public transit
5:11 pm
Thu October 20, 2011

Why Can't Austin Have This Elaborate Subway System?

A piece of wall art making the rounds online depicts a subway system for Austin that would put this city’s public transit system on par with densely populated cities in the Northeast. The creation is produced and sold by Transit Authority Figures, based in Northampton, Massachusetts.

The poster had many people wondering aloud why Austin couldn’t just go ahead and build a world class subway system. We called up Capital Metro’s vice president of strategic planning and development Todd Hemingson and asked him ourselves.

KUT News: Why can’t we have an amazing subway system like this in Austin?

Todd Hemingson: I’d love to do this. Who wouldn’t want a world class transit system that is grade separated, which means it doesn’t have to fight traffic congestion, and runs very frequently and covers a good swath of the central city and beyond. Any transit planner would love to do something like this.

My first reaction was, one, it’s kind of clever. It’s a neat idea. But two, it’s frustrating in a sense because it’s going to get people thinking, “Well why can’t we do this?” when in my point of view it would be much more productive to focus on what I would term realistic possibilities and not fantasy land.

KUT News: So the biggest obstacle is cost?

Hemingson: Far and away, above anything else. If money were no object, if we had unlimited resources, we would do a ton of this stuff. The challenge we make every day is trying to make our system as good as it can be.

We would love, even on a simpler scale, to run 15 minute or better bus service on every route in the system all day long. That would be a game changer in terms of making the transit system more attractive, getting more people to use it, and building ridership and building our public credibility and so on.

There’s plenty of evidence that better quality service achieves much greater ridership. There’s also plenty of evidence that if you can get to this 15 minute threshold, then you’re delivering service at a level that people aren’t scheduling their life around it. They can basically walk out to the nearest stop and know that a bus is coming in the next few minutes.

The reason we can’t do that is, again it comes back to money, but it’s also land use. Land use doesn’t support that level of service for the vast majority of our service area. There’s only a few places where the ridership warrants that level of service.

Maybe this is a circular argument of sorts, but it’s all interrelated. If you can’t justify the service based on ridership, and you don’t have the money to provide the service regardless of ridership, what you wind up doing is either providing a lesser quality of service that matches the demand, or you constrict your service and only operate in very few places.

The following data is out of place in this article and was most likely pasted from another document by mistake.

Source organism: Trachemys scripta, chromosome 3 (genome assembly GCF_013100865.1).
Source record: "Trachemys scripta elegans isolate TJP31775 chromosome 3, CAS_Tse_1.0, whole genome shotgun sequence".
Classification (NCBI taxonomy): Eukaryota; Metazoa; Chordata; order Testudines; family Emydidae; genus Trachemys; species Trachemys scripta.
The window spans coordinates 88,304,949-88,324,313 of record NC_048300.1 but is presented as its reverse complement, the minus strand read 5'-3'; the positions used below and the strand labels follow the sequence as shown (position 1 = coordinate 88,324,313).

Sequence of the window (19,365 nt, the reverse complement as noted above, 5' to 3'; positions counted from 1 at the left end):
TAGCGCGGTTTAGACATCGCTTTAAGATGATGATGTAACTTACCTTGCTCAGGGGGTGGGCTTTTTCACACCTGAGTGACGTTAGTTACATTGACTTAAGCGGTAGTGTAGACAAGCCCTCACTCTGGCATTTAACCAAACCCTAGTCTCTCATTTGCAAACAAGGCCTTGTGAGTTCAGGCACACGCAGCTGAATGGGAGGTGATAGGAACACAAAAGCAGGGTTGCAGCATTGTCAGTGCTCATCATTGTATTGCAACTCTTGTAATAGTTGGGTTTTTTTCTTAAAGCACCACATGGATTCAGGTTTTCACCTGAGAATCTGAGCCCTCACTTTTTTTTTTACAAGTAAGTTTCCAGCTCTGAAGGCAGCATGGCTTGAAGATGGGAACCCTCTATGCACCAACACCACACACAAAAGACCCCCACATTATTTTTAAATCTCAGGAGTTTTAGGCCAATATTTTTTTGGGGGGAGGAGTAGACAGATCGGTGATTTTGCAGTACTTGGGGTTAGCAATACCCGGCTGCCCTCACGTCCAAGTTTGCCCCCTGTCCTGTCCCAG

Fundamentally, again, it comes back to resource constraints.

KUT News: Money aside, would it be technically difficult to engineer a subway system in Austin? Would the chalk or limestone underground make it more difficult?

Hemingson: That is not true, to my understanding. In fact, my boss, [Capital Metro Executive Vice President and Chief Development Officer] Doug Allen, worked up in Dallas, and they have the same Austin Chalk that they’ve drilled through to build segments of their light rail line that do run underground.

The experts that he talked to when he was working up there said the Austin Chalk is actually the best material in the world for doing tunneling in.  But even so, the cost of building underground systems, the reason nobody does it except for limited circumstances in very dense cities, is because it’s prohibitively expensive.

KUT News: How much would the subway system in the poster cost to build, ballpark figure?

Hemingson: Oh my gosh. If it were all underground, I would guess upwards of $10 billion.

KUT News: That’s a lot of money.

Hemingson: Yes.

KUT News: So what should public transit users realistically hope for?

Hemingson: I think there’s a lot of promise in the urban rail initiative and future extensions to that. And then we’re doing an effort with the City of Austin, CAMPO [the Capital Area Metropolitan Planning Organization] and Lone Star Rail [District] to really take a look at this level of system but with a longer timeframe and a little more realistic expectations in terms of financing.

We’re looking at what we call high capacity transit, meaning either passenger rail in its various forms, or bus rapid transit like the MetroRapid lines we’re doing, or busses on managed lanes, as their called – meaning busses in lanes where there’s a travel time advantage to the general purpose automobile.

We’ll be doing this study over the next year or so to really look at what would a comprehensive system of high capacity transit look like for Austin.

It’s probably going to have some lines that are not dissimilar from what you see on this map here. I doubt you’re going to see the big circle, because generally speaking, loop routes of that nature are not what a transit planner would come up with, unless they’re running in both directions, which could make it feasible.

KUT News: Thanks for your time.

Hemingson: Sure, I could talk about this kind of thing all day.